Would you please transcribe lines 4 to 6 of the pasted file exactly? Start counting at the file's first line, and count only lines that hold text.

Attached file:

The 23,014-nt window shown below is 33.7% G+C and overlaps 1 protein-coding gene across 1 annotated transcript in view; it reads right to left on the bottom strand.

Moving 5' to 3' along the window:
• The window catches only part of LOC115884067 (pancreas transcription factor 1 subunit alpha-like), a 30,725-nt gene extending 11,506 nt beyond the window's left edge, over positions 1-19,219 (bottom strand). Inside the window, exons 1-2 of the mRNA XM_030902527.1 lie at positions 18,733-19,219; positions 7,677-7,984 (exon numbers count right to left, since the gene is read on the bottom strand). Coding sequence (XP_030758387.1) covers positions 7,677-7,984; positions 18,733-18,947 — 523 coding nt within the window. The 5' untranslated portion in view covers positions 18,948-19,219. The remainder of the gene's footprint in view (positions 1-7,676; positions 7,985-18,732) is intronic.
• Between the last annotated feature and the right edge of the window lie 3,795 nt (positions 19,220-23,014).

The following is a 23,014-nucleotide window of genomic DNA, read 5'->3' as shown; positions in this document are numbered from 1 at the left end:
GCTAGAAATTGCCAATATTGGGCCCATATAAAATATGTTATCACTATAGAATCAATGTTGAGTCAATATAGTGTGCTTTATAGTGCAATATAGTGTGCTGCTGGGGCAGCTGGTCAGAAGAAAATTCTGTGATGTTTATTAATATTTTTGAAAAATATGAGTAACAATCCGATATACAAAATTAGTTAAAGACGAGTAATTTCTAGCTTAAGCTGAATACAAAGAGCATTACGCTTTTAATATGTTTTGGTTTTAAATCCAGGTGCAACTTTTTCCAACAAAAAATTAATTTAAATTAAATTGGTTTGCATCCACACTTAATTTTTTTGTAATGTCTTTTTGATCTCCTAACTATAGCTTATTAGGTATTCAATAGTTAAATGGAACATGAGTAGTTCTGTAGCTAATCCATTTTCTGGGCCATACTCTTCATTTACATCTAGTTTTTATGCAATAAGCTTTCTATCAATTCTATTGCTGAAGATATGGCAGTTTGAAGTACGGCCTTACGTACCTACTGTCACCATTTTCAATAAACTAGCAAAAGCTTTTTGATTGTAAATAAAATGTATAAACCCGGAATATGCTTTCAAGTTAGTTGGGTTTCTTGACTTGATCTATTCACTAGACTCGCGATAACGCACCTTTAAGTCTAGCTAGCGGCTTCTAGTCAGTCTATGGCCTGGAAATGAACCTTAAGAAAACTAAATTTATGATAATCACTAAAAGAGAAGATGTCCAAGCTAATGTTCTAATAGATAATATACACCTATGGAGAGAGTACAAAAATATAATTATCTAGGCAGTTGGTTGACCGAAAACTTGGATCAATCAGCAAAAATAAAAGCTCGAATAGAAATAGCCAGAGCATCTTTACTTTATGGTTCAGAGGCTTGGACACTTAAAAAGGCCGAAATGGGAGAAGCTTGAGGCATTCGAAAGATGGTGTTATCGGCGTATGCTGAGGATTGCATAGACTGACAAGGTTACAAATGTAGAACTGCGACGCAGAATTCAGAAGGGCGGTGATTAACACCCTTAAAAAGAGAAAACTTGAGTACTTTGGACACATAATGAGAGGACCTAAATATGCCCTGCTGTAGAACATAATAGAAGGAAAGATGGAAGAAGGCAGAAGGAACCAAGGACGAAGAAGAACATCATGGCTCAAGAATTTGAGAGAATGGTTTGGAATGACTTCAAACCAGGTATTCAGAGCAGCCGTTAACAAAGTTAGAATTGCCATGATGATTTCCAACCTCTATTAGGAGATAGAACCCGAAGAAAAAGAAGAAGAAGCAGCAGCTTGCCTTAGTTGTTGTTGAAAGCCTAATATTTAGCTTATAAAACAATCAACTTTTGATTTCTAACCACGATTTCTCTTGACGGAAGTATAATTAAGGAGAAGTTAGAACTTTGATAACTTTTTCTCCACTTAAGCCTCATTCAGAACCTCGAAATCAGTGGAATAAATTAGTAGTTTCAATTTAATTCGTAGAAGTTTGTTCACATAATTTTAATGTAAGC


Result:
• Between the last annotated feature and the right edge of the window lie 3,795 nt (positions 19,220-23,014).

The following is a 23,014-nucleotide window of genomic DNA, read 5'->3' as shown; positions in this document are numbered from 1 at the left end:
GCTAGAAATTGCCAATATTGGGCCCATATAAAATATGTTATCACTATAGAATCAATGTTGAGTCAATATAGTGTGCTTTATAGTGCAATATAGTGTGCTGCTGGGGCAGCTGGTCAGAAGAAAATTCTGTGATGTTTATTAATATTTTTGAAAAATATGAGTAACAATCCGATATACAAAATTAGTTAAAGACGAGTAATTTCTAGCTTAAGCTGAATACAAAGAGCATTACGCTTTTAATATGTTTTGGTTTTAAATCCAGGTGCAACTTTTTCCAACAAAAAATTAATTTAAATTAAATTGGTTTGCATCCACACTTAATTTTTTTGTAATGTCTTTTTGATCTCCTAACTATAGCTTATTAGGTATTCAATAGTTAAATGGAACATGAGTAGTTCTGTAGCTAATCCATTTTCTGGGCCATACTCTTCATTTACATCTAGTTTTTATGCAATAAGCTTTCTATCAATTCTATTGCTGAAGATATGGCAGTTTGAAGTACGGCCTTACGTACCTACTGTCACCATTTTCAATAAACTAGCAAAAGCTTTTTGATTGTAAATAAAATGTATAAACCCGGAATATGCTTTCAAGTTAGTTGGGTTTCTTGACTTGATCTATTCACTAGACTCGCGATAACGCACCTTTAAGTCTAGCTAGCGGCTTCTAGTCAGTCTATGGCCTGGAAATGAACCTTAAGAAAACTAAATTTATGATAATCACTAAAAGAGAAGATGTCCAAGCTAATGTTCTAATAGATAATATACACCTATGGAGAGAGTACAAAAATATAATTATCTAGGCAGTTGGTTGACCGAAAACTTGGATCAATCAGCAAAAATAAAAGCTCGAATAGAAATAGCCAGAGCATCTTTACTTTATGGTTCAGAGGCTTGGACACTTAAAAAGGCCGAAATGGGAGAAGCTTGAGGCATTCGAAAGATGGTGTTATCGGCGTATGCTGAGGATTGCATAGACTGACAAGGTTACAAATGTAGAACTGCGACGCAGAATTCAGAAGGGCGGTGATTAACACCCTTAAAAAGAGAAAACTTGAGTACTTTGGACACATAATGAGAGGACCTAAATATGCCCTGCTGTAGAACATAATAGAAGGAAAGATGGAAGAAGGCAGAAGGAACCAAGGACGAAGAAGAACATCATGGCTCAAGAATTTGAGAGAATGGTTTGGAATGACTTCAAACCAGGTATTCAGAGCAGCCGTTAACAAAGTTAGAATTGCCATGATGATTTCCAACCTCTATTAGGAGATAGAACCCGAAGAAAAAGAAGAAGAAGCAGCAGCTTGCCTTAGTTGTTGTTGAAAGCCTAATATTTAGCTTATAAAACAATCAACTTTTGATTTCTAACCACGATTTCTCTTGACGGAAGTATAATTAAGGAGAAGTTAGAACTTTGATAACTTTTTCTCCACTTAAGCCTCATTCAGAACCTCGAAATCAGTGGAATAAATTAGTAGTTTCAATTTAATTCGTAGAAGTTTGTTCACATAATTTTAATGTAAGC